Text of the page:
First on CNN: Republican operatives launch new group to elect GOP female governors

The group, called Right Direction Women, has set its sights on elevating Republican women to governors’ mansions across the country at a time when only three are currently occupied by Republican women: Kay Ivey of Alabama, Kim Reynolds of Iowa and Kristi Noem from South Dakota. .

Chaired by former New Mexico Governor Susana Martinez, who broke barriers as the first Hispanic female governor in US history, the organization has a leadership roster of women who have prior experience recruiting and mentoring women in Republican positions. Its national co-chairs, Annie Dickerson and Marie Sanderson, have been involved in recruiting candidates before: Dickerson as founder of the Winning for Women Action Fund, which has worked to elect Republican women to federal office since the 2018 cycle, and Sanderson as a former policy director for the Republican Governors Association.

“2022 provides a crucial opportunity for Republicans to not only change the House and Senate, but also elect conservative women as CEOs of their states,” Sanderson said in a statement. “The women we seek to support are talented and credentialed, and Right Direction Women is excited to be involved in these critically important campaigns.”

People familiar with the effort said the group will go straight into the 2022 cycle with two endorsements coming up in Wisconsin and Arkansas, where former Lt. Gov. Rebecca Kleefisch and former Trump White House press secretary Sarah Sanders are competing in their races. respective primaries. One of the people familiar with the group said she will assess candidates on a case-by-case basis and could endorse both moderate Republican women and ultra-conservative women who have embraced former President Donald Trump’s falsehoods about the 2020 election.

“At the end of the day, we are looking for candidates with leadership skills, politics and common sense positions. As has always been the case, there are districts and states where Trump has always been more popular than others,” one person said. involved in efforts to elect Republican women, who requested anonymity because they are not directly affiliated with Right Direction Women.

In a statement to CNN, former South Carolina Governor Nikki Haley praised the group’s desire to “take on the good guys club from across the country.” Haley does not have a formal role with the group.

“I have personally seen the power of a great team and I know we must do more to support strong women leaders in their gubernatorial races,” Martinez added in a statement. “Right Direction Women will quickly become a key player in continuing to break glass ceilings for conservative women across the country and I am honored to be a part of that.”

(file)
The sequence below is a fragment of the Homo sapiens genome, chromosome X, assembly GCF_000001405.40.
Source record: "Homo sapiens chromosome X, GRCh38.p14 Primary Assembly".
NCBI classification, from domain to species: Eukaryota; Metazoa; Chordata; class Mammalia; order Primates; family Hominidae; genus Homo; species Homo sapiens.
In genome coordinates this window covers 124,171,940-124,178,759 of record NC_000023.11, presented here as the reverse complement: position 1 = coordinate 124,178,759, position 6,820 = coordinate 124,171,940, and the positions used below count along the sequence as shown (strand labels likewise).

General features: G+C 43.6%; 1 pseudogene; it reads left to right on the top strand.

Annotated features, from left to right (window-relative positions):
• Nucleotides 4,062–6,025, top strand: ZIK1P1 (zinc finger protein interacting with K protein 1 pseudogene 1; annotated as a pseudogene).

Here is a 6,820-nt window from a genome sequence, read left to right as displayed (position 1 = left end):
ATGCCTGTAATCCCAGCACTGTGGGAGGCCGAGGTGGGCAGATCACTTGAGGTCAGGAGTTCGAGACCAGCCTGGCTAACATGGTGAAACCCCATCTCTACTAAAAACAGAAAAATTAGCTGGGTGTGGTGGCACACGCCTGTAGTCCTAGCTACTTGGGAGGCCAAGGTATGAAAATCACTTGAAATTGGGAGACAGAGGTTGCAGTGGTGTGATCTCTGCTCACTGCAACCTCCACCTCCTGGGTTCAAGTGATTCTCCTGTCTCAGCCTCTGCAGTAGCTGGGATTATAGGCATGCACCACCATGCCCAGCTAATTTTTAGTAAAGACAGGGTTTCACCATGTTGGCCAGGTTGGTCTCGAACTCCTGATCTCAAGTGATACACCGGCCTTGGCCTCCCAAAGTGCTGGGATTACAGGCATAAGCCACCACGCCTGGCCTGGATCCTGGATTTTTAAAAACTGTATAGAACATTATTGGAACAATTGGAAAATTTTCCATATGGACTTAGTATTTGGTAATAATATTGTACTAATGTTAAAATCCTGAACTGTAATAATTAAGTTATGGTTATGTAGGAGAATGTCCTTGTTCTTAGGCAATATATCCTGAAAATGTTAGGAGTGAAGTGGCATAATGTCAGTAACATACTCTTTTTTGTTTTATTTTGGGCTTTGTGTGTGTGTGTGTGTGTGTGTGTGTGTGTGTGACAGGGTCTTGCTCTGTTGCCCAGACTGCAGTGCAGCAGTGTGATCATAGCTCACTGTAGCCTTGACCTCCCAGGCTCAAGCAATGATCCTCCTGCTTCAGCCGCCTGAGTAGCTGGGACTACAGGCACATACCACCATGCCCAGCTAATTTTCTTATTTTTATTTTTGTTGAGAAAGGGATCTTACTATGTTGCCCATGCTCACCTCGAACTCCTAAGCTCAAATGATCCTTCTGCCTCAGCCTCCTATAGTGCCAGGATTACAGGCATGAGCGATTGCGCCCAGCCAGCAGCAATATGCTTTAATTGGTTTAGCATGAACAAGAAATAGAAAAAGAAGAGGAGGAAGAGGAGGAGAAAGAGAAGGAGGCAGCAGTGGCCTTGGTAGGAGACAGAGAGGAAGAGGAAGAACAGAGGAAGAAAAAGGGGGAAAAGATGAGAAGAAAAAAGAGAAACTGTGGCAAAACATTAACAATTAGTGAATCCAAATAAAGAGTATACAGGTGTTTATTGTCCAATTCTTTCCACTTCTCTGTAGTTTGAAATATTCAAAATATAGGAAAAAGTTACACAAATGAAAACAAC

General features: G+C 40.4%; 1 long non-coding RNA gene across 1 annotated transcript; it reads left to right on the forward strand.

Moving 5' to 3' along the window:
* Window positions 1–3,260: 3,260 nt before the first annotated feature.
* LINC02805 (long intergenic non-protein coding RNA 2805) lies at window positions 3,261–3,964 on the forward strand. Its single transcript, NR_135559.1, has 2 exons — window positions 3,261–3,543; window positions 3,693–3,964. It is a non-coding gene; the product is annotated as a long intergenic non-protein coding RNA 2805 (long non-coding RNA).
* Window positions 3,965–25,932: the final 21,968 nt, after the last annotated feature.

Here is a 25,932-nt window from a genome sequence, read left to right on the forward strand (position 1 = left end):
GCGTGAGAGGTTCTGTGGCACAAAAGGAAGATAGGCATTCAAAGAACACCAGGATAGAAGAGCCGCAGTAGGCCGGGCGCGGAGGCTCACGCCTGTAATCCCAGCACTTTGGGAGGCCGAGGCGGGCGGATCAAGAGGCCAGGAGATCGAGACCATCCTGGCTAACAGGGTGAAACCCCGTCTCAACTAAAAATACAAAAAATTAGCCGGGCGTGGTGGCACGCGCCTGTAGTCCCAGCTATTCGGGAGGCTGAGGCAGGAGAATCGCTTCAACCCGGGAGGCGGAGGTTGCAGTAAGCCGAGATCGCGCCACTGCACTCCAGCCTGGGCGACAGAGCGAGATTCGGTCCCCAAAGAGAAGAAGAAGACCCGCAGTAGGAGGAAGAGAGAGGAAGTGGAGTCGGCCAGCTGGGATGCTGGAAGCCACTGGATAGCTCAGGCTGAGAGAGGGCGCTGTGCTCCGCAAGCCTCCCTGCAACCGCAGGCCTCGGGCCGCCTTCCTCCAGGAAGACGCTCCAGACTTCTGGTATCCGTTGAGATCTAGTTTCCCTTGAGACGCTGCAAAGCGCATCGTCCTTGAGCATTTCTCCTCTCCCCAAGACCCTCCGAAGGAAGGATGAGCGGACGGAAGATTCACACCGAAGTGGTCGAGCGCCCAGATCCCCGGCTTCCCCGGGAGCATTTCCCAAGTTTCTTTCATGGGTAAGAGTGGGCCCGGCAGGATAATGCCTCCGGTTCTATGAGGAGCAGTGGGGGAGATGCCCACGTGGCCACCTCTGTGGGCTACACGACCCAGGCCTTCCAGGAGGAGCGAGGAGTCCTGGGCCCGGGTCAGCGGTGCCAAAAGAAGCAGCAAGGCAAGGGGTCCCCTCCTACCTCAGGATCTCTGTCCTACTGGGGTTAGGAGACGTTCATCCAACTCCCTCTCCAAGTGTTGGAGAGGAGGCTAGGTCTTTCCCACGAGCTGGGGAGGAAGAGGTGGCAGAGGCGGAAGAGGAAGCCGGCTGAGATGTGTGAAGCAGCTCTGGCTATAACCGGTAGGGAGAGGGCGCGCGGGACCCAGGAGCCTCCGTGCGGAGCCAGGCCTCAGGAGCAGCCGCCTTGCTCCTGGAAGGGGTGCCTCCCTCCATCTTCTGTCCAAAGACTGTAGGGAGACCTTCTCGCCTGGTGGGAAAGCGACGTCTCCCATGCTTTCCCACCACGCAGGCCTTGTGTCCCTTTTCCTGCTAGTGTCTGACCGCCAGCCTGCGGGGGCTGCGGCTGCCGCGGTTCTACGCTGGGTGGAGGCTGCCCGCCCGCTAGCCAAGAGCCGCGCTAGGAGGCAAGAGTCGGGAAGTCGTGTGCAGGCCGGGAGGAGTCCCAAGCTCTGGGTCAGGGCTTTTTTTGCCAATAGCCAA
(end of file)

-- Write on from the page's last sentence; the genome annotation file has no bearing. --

At a time when Republicans seek to reverse the party’s weak appeal to college-educated suburban women, the group hopes its statewide recruiting efforts will work against that trend by presenting female voters with candidates they identify more with and face many of the same challenges and decisions that are front and center in these voters’ minds, especially when it comes to education.

“For women who are running for office and have school-age children, it gives them a unique way to engage with voters,” said the person involved in efforts to elect Republican women.

The rise of Right Direction Women illustrates a change in direction for the GOP, whose leaders have often condemned identity politics, as it seeks to diversify and broaden its appeal ahead of this fall’s midterm races. At a House Republican retreat last month, for example, Republicans gathered in Ponte Vedra Beach, Florida, to discuss a policy plan called “Engagement with America” ​​that they have developed with the goal of broadening the party’s appeal. beyond its predominantly white male base.

“In many ways, what we identified was a gap in the Republican ecosystem where electing women was simply not a priority and for many cycles it was an identified problem, but not a solved problem,” said one of the people familiar with the new group.

Still, previous efforts by Republicans to add more women to the party’s ranks have not always had positive results. Two freshmen members of the House Republican caucus, Representatives Marjorie Taylor Greene of Georgia and Lauren Boebert of Colorado, who were elected last cycle from Republican districts, have repeatedly drawn controversy for their offensive comments about minorities and bitter attacks on minorities. against his fellow legislators. .

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